In sharp contrast, a local woman in the waiting room told Soeun he was being ridiculous. He was advised by his fellow Khmer that washing the wound was all you need to do. The shots are just so the doctors can make money. I guess she hadn’t seen all my expat friends running to the doctor, but I’m sure she’s seen people getting bitten.


You can experience the exotic by eating in a Chinese restaurant or watching an Indian movie. Relying on doctors in Asia for my children’s health has given me another way to gain insight.

War is part of this country’s recent history so I’d read about post trauma issues before I came to Cambodia; but having a personal taste of it feels like the beginning of a different level of understanding.

Hopefully I’ve been able to share some of that insight and understanding with you here. Stories like the chicken pox and rabies shots are our usual way, using the Khmer doctors’ expertise but sometimes in a different way to their other patients. Whereas the central story of re-living emotions feel like the start of something new.

 Photo by Jonathan Pielmayer on Unsplash

Saturday, June 08, 2019

Taking care of your heart well

It was exciting to be part of a big campus ministry. So many things happening. New training programs for believers. Creative outreach ideas. People reading new books about evangelism and old books about the Bible. Conferences out of town, big events on campus and meetings about meetings.

In all this excitement I remember feeling surprised that the director kept talking about something that seemed so ordinary and mundane. Bible reading and praying. Throughout the two years I kept hearing this mentioned as the main thing that needed to happen, the most important thing. Maybe I shouldn’t have been surprised but all the events were all new and exciting to me, while reading the Bible and praying seemed like such a normal, boring, everyday thing to engage in.

I was reminded of this when I was reading Serving Well, in a section called Taking care of your heart well.

"We need so much more than yesterday’s manna, so much more than the gorging of conferences or the regurgitations of famous teachers. We need time with God and his Word. Today.

Each bite will not be Instagrammable. Each bite will not be magnificent and earth-shattering and memorable, and that’s as it should be, because sometimes you just need the calories. Regular, non-crisis reading of the Word may seem to make zero difference in your life today or even tomorrow. But I promise you, in a year or ten or fifty, the consistent ingesting of the Word will make all the difference."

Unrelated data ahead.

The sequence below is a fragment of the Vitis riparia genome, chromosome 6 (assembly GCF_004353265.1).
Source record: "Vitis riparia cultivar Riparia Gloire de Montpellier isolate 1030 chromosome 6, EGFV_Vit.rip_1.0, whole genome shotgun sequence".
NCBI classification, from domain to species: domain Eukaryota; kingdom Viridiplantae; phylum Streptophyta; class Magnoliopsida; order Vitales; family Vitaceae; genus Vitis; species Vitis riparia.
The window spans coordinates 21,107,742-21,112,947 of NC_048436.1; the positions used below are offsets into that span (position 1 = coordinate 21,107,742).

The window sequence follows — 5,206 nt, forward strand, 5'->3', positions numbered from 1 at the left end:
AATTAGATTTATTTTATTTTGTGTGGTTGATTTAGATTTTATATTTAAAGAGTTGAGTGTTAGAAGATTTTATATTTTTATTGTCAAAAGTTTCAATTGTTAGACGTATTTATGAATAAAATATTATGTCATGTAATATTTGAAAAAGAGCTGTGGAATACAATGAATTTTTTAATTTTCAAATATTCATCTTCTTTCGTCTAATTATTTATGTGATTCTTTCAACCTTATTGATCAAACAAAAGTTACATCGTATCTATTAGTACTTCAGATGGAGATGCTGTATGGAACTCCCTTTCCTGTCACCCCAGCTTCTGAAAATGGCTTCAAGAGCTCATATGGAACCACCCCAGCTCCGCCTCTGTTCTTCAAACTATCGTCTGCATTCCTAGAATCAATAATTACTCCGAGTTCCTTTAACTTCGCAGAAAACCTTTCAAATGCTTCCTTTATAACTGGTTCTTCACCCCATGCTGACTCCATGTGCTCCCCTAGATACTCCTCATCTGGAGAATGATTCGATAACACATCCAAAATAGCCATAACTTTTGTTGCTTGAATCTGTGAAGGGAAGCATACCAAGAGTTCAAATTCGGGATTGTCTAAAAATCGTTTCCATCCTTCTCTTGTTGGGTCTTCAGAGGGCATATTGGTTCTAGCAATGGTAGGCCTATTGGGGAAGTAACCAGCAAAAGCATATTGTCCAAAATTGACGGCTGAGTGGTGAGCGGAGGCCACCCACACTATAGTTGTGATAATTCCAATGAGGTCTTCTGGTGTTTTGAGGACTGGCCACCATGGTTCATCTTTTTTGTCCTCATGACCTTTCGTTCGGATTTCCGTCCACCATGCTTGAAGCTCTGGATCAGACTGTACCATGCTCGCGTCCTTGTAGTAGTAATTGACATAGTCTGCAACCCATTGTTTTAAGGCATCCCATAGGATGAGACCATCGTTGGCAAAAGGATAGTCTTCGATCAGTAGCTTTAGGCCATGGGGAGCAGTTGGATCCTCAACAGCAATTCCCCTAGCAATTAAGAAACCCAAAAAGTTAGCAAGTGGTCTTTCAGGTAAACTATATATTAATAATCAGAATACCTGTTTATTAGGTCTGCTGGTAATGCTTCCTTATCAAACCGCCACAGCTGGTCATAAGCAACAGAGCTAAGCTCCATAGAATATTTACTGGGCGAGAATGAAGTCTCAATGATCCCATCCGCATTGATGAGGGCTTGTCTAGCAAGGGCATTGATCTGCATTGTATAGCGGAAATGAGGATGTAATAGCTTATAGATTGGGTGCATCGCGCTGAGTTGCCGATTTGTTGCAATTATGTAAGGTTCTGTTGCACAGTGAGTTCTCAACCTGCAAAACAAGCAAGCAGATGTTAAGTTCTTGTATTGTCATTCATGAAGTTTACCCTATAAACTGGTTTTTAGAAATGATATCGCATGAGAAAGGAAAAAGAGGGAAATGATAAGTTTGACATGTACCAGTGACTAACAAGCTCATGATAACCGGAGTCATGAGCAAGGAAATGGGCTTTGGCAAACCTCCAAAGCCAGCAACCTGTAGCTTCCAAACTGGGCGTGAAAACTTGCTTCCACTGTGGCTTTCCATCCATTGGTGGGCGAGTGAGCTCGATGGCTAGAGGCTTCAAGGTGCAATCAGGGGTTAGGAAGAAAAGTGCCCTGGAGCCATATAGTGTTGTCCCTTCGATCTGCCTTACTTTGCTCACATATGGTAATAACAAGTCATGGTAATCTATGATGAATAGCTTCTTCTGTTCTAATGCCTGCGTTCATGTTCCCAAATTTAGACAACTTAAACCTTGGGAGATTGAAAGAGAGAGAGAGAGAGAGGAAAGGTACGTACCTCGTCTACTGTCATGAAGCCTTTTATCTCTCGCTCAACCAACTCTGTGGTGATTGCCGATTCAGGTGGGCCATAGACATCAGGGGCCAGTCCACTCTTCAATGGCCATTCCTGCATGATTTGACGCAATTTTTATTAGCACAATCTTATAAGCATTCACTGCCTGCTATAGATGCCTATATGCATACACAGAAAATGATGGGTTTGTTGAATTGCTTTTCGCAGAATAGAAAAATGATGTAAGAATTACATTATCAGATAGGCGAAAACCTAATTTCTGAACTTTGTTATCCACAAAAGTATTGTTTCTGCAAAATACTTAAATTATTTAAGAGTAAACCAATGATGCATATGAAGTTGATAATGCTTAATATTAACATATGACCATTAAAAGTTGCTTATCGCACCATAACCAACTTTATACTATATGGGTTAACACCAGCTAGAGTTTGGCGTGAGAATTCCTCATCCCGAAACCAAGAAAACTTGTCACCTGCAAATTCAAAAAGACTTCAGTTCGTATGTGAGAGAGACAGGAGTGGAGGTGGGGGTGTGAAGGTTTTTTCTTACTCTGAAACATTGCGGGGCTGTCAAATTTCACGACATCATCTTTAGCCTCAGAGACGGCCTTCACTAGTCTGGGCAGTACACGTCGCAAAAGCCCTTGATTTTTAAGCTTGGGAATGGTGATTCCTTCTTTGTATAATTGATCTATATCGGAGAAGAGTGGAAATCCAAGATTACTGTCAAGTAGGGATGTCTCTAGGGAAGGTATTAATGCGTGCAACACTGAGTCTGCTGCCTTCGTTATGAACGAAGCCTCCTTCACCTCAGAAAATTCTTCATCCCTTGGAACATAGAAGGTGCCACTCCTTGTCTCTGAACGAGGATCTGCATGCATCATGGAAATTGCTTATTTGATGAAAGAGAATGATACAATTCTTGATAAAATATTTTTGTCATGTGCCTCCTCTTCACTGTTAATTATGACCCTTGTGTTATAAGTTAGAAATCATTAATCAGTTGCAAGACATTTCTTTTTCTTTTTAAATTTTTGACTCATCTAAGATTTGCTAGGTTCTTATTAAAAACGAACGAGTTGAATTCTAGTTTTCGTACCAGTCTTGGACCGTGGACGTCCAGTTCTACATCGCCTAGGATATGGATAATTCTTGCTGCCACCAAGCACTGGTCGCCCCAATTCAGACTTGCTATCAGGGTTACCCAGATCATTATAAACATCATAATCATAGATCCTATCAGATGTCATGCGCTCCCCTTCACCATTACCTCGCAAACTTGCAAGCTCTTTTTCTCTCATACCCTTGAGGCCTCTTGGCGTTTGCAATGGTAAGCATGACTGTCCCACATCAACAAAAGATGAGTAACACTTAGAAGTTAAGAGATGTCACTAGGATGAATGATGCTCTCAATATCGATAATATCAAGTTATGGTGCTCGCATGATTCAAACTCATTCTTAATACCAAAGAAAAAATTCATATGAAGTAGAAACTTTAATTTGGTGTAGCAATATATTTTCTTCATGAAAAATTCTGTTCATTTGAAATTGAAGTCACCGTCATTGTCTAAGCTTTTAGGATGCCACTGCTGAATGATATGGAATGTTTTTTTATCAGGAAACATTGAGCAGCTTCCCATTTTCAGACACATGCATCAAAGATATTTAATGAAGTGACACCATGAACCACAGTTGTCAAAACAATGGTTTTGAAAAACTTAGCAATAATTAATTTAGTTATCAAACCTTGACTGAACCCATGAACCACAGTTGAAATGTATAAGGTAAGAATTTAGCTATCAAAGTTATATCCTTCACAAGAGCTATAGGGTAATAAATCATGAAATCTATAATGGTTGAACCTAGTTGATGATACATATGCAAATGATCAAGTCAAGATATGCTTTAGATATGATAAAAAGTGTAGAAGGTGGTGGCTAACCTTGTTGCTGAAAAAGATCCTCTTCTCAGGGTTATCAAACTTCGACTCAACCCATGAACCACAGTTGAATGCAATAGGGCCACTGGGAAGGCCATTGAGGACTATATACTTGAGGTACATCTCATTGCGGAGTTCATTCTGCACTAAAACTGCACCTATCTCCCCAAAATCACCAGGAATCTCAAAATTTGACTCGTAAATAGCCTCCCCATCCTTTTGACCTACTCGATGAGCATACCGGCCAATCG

Friday, May 31, 2019

How do you pronounce your husband's name again?

"like a pair of old shoes, we are useless without each other (well, I’m useless without him, but I think he’d do okay without me since he’s way better at parenting and adulting than I am). Thank you, Lord for my other shoe!!!"

From an article about marriage on Velvet Ashes.

That's how I feel too, about Soeun. The fact that he can pronounce my name correctly every time but I can't do the same for him is indicative of our language and culture skills.  He knows how to function in my country, Australia. And I quite happily live in his country Cambodia but probably with a lot more limitation. It doesn't feel limited to me on a day by day basis but if I were suddenly dropped in rural Cambodia it would be quite a shock. Conversely if he were dropped out back of Bourke he would probably be OK.   

People often ask me what is hard about cross cultural marriage. I used to try to think of something interesting to say, while secretly wondering if we were doing it wrong. Was it meant to be hard? Why did people keep asking me that question, why didn't an answer come to mind? I think Soeun does most of the language and culture work in our relationship so to me it just feels like home.

Five Minute Friday free write link up. This week the word is: NAME

Edit update: Just now I was with some English speakers. A friend was explaining to a new person about my husband.
My friend turned to me and asked me something along the lines of "How do you say your husband's name?" (Which made me laugh as I had just  written this.)
"Soeun"  I said
But then my daughter piped up, declaring to a table full of adults, "But his real name is Daddy."

Friday, May 24, 2019